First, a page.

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Beginner's Guide to Propulsion
Propulsion Pop! Activity
If so instructed by your teacher, print out a worksheet page for these problems.

Activity: Controlled Propulsion Experiment - Film Canister

A film canister, Alka Seltzer, and water can demonstrate how a rocket engine works. The Alka Seltzer in the film canister, when mixed with water, produces a gas. When there is too much gas to hold in the canister, we say there is a high amount of pressure. This pressure needs to be released, so the lid of the film canister pops off.

You are going to demonstrate this and measure the distance the canister travels. Your mission, should you choose to accept it, is to model the thrust that is produced in a rocket.


  • film canister (generic film type--Kodak lids are too tight.)
  • drinking straw
  • scissors
  • string (5-8 meters long)
  • tape
  • worksheet
  • graduated cylinder
  • water
  • quarters
  • safety glasses


  1. Cut a piece of drinking straw so that it is a little shorter than the length of the film canister.
  2. Tape the piece of straw to the film canister so the straw is parallel to the canister. (Make sure you leave enough room for the lid!)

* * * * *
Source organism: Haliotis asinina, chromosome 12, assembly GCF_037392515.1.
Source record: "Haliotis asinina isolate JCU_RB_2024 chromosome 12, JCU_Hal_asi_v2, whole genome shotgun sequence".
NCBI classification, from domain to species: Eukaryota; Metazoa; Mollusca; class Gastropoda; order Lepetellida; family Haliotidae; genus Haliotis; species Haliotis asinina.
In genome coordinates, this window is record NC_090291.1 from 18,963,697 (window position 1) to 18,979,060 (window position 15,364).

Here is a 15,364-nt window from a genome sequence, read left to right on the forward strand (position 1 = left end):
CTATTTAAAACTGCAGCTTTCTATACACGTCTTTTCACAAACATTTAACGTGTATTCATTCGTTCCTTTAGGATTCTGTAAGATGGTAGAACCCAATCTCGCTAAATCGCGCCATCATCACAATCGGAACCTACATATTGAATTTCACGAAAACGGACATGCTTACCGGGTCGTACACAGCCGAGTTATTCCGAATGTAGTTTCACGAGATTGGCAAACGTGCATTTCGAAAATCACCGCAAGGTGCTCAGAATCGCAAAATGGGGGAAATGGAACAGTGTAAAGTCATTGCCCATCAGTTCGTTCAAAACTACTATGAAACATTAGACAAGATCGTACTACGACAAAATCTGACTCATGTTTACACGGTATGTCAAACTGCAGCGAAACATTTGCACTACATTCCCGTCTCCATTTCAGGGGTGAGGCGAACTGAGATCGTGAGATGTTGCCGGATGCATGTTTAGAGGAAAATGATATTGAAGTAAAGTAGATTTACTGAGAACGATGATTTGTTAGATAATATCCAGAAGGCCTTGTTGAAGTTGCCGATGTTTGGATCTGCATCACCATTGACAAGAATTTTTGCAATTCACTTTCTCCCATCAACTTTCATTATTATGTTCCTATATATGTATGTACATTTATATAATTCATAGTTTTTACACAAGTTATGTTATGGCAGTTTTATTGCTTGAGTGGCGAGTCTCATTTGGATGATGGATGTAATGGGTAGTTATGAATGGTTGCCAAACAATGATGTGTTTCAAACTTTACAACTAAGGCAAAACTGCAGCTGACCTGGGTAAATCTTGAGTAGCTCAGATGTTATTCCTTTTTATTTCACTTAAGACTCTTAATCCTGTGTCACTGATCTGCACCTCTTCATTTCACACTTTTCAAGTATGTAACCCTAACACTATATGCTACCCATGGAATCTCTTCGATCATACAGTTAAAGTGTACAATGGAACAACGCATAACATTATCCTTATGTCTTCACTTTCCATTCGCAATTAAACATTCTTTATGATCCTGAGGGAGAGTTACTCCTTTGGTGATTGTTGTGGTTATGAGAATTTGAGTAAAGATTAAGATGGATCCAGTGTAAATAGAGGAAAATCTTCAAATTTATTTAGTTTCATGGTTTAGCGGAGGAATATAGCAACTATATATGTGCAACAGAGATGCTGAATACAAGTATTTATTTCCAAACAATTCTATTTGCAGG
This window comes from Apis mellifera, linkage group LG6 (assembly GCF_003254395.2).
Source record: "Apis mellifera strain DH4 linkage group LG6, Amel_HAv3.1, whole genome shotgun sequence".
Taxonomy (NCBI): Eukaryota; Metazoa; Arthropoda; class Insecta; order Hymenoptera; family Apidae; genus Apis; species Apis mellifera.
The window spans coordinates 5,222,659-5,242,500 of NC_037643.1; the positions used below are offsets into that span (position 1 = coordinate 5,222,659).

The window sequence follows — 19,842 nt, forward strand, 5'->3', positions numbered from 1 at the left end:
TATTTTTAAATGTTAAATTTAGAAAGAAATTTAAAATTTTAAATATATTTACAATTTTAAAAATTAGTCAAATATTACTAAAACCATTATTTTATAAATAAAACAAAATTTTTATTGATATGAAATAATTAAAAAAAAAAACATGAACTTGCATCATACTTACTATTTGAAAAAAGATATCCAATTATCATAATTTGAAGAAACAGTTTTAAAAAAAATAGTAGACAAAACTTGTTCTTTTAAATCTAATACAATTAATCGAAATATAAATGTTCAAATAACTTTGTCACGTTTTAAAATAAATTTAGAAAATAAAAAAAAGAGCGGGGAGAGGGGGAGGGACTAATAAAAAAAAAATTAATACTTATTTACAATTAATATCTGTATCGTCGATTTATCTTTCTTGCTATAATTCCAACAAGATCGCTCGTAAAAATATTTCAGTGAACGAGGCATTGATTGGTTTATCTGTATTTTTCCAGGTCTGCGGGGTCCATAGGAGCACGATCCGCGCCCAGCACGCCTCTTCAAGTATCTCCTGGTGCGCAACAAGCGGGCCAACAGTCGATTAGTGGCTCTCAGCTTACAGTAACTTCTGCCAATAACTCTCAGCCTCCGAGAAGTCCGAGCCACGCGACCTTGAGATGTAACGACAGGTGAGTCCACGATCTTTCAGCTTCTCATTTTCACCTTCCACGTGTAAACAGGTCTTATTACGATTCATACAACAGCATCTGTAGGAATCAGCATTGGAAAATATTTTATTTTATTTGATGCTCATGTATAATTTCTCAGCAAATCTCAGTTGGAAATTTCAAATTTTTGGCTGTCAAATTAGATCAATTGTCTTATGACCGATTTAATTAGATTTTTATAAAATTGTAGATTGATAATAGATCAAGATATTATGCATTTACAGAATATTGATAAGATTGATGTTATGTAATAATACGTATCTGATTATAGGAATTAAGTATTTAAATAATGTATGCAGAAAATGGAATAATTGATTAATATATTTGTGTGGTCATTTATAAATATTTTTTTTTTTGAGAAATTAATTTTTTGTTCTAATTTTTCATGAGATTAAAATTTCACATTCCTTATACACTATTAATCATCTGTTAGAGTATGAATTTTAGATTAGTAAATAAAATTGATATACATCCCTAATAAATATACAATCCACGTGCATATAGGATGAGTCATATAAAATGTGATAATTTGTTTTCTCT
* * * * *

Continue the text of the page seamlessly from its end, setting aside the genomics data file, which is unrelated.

3. Slide the string through the hole of the straw so that the lid of the canister is facing the opposite direction of the string's path.
  4. Choose two people to hold the ends of the string taut and level. Everyone MUST put on safety glasses before continuing to Step 5!
  5. Put one-quarter tablet of Alka Seltzer and 2 mL water into the film canister and quickly close the lid. The person holding this end of the string should hold it to the side. NO ONE should stand behind the canister.
  6. After a short period of time, the lid will pop and send the canister down the string. Measure the distance traveled and record your results on the chart shown below.
  7. Tape one quarter on the end of the canister and repeat the experiment. Record your results.
  8. Tape two quarters on the end of the canister and repeat the experiment. Record your results.

Number of Quarters
Distance Traveled




9. How is the Propulsion Pop! Activity similar to a rocket? How is it different? Click Rocket Propulsion to access information on rockets from the Beginner's Guide to Propulsion.

10. What happened when you added one quarter? Two quarters?

11. Why do you think your results turned out the way they did?

12. If you could modify this experiment, what would you do differently? Be detailed in your explanation.

Related Pages:
Lesson Index
Propulsion Index


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Editor: Tom Benson
NASA Official: Tom Benson
Last Updated: Thu, May 13 02:38:39 PM EDT 2021

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